“Rich learnt from the inhabitants of Mosul that, some time previous to his visit, a sculpture, representing various forms of men and animals, had been dug up in a mound forming part of the great inclosure. This strange object had been the cause of general wonder, and the whole population had issued from the walls to gaze upon it. The ulema [religious scholars] having at length pronounced that these figures were idols of the infidels, the Mohammedans, like obedient disciples, so completely destroyed them, that Mr. Rich was unable to obtain even a fragment.”

Following the brief Napoleonic expedition to Egypt around 1800, a new fad for ancient Egypt began in nineteenth century Europe. This took the local Muslims completely by surprise, as they could not understand why anybody would be interested in worthless infidel stones. The lavishly illustrated book Egyptian Treasures from the Egyptian Museum in Cairo elaborates:

“Initially the Egyptians were unaware of the motives behind the Westerners’ interest in what for them were simply stones emerging from the ground. A rumor then began to circulate that these stones concealed untold treasures. The inhabitants of the villages in the vicinity of archaeological sites began to attack statues, tombs, and temples in the vain hope of extracting jewels and precious objects. Soon, however, Egyptians came to realize that the foreigners were interested in the stones themselves rather than anything they were rumored to contain. While they did not themselves see the attraction of a lump of carved rock, they became masters in the search for and discovery of antiquities. When they were short of authentic relics they had no hesitation in producing fakes, so well made as to fool even the Egyptologists of the era.”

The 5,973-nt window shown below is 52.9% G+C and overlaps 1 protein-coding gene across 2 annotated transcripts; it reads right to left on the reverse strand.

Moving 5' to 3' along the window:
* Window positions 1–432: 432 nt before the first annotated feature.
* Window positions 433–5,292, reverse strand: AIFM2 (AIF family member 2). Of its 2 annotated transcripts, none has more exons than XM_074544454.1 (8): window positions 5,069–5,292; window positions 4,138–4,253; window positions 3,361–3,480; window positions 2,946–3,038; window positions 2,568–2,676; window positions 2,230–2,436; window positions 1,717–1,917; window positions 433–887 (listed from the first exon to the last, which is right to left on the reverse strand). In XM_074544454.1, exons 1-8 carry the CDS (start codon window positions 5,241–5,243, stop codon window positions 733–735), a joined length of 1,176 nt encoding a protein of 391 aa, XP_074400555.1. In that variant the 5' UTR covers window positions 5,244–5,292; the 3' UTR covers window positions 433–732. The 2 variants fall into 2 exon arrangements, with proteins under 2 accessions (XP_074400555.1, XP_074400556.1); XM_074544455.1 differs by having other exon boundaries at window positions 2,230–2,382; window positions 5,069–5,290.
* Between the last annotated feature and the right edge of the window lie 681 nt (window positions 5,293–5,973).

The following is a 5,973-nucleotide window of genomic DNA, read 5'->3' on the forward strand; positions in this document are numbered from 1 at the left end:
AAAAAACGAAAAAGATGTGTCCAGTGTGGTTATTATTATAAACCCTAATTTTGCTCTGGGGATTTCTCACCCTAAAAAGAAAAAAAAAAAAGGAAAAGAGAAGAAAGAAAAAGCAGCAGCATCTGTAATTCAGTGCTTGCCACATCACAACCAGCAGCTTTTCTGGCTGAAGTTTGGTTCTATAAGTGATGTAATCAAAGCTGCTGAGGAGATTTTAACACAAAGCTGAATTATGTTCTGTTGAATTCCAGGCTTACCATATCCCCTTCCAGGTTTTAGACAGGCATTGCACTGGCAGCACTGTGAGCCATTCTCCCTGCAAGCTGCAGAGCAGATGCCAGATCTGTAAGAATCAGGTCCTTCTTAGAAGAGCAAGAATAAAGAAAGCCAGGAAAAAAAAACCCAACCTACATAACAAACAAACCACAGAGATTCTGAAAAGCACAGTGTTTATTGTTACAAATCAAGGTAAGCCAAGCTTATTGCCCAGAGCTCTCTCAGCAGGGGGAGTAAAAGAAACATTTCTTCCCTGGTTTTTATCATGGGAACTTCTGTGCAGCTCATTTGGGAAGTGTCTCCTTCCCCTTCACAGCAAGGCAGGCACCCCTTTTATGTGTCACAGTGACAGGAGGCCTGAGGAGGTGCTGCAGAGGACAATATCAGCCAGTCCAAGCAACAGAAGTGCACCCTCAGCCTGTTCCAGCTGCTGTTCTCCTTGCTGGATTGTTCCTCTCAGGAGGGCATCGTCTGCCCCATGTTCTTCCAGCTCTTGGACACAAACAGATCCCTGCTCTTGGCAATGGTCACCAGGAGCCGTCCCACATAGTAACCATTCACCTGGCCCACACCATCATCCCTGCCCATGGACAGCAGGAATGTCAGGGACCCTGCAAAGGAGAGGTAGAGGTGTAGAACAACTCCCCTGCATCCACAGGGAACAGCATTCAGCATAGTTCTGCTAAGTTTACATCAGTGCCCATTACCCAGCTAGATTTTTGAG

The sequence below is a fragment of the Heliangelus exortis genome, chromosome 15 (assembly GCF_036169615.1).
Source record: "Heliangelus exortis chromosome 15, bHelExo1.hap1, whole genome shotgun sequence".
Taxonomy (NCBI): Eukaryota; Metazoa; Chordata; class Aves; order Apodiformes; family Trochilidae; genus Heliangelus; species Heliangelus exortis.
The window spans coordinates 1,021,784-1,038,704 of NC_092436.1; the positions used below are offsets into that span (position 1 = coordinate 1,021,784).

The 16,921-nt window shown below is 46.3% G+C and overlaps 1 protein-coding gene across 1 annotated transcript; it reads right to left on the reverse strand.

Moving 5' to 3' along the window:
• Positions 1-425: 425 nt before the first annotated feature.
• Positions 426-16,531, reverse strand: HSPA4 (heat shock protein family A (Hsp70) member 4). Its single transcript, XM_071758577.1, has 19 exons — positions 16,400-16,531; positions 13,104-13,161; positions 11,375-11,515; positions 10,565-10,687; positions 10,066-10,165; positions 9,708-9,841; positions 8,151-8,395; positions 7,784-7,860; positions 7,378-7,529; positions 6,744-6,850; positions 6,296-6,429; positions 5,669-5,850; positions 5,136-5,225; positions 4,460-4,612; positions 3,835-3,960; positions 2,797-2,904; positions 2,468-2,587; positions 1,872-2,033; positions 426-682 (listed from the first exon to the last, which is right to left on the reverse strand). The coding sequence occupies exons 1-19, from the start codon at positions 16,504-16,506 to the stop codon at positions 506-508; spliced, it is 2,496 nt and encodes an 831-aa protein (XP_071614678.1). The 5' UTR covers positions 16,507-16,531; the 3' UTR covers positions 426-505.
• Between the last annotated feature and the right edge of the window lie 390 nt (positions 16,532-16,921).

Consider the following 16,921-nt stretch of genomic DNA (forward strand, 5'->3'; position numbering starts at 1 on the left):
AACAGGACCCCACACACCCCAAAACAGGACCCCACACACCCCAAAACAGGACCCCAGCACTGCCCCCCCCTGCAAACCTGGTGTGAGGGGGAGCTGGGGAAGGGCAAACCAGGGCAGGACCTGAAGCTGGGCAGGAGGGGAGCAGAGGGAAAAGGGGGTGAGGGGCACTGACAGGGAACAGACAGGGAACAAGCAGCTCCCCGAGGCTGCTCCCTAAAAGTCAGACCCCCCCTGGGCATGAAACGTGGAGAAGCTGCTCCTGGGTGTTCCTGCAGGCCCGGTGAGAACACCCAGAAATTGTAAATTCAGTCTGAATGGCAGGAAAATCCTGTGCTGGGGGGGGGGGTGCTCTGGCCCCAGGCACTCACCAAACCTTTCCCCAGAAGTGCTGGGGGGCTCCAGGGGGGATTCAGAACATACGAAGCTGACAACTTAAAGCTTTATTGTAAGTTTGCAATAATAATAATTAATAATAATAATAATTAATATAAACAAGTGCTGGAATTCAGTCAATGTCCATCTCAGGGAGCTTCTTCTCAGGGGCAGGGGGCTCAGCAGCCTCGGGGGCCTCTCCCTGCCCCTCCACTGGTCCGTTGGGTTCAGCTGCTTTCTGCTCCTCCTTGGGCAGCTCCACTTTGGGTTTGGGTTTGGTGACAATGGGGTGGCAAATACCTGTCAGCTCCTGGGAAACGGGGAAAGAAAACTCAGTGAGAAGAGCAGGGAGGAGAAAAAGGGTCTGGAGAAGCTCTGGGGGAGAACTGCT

The French expedition to Egypt in 1798-1801 brought many scholars to catalogue the ancient monuments, thus founding modern Egyptology. The trilingual Rosetta Stone, discovered in 1799, was employed by the great French philologist Jean-François Champollion to decipher the Egyptian hieroglyphs in 1822. He made use of the Coptic language to achieve this. Arab and Turkish Muslims had controlled Egypt for more than a thousand years, yet had apparently never managed to decipher the hieroglyphs nor for the most part displayed much interest in doing so. Europeans did so in a single generation after they reappeared in force in Egypt, and they did so with the help of the liturgical language of the Copts, the Egyptian Christians, a direct link to ancient Egypt that the Arab invaders hadn't managed to completely eradicate.»

Voltaremos a este texto a propósito de um aspecto cultural específico, já aflorado nesta série: a música.